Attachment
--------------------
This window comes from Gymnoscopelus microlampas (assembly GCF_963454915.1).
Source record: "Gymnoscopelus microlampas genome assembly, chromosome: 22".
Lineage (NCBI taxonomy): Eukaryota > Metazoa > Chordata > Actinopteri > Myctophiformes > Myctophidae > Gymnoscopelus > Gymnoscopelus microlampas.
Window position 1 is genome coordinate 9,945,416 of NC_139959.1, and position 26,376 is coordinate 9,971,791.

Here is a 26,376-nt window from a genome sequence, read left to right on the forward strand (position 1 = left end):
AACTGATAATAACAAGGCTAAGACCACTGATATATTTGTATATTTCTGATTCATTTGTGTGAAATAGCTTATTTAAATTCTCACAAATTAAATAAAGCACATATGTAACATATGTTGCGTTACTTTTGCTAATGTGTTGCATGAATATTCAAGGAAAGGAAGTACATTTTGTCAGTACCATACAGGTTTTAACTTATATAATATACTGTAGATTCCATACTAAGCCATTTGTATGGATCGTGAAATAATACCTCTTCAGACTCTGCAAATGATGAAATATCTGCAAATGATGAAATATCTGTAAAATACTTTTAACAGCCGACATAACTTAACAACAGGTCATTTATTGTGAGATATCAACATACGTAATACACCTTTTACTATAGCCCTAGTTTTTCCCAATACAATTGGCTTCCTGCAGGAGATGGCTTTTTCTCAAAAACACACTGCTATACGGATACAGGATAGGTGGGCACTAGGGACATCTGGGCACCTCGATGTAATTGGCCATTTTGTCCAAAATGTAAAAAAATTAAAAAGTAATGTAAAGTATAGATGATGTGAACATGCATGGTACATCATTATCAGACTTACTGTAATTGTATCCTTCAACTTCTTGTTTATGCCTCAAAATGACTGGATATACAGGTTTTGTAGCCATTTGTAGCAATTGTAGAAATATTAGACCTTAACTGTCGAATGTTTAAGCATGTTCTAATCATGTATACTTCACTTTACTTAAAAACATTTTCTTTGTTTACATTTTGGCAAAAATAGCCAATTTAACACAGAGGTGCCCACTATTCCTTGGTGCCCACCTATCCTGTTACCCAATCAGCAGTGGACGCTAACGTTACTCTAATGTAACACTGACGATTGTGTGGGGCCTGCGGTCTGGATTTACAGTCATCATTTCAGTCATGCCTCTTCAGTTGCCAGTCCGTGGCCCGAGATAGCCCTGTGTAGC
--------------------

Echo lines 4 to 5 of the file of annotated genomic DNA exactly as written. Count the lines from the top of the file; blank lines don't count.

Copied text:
Window position 1 is genome coordinate 9,945,416 of NC_139959.1, and position 26,376 is coordinate 9,971,791.

Here is a 26,376-nt window from a genome sequence, read left to right on the forward strand (position 1 = left end):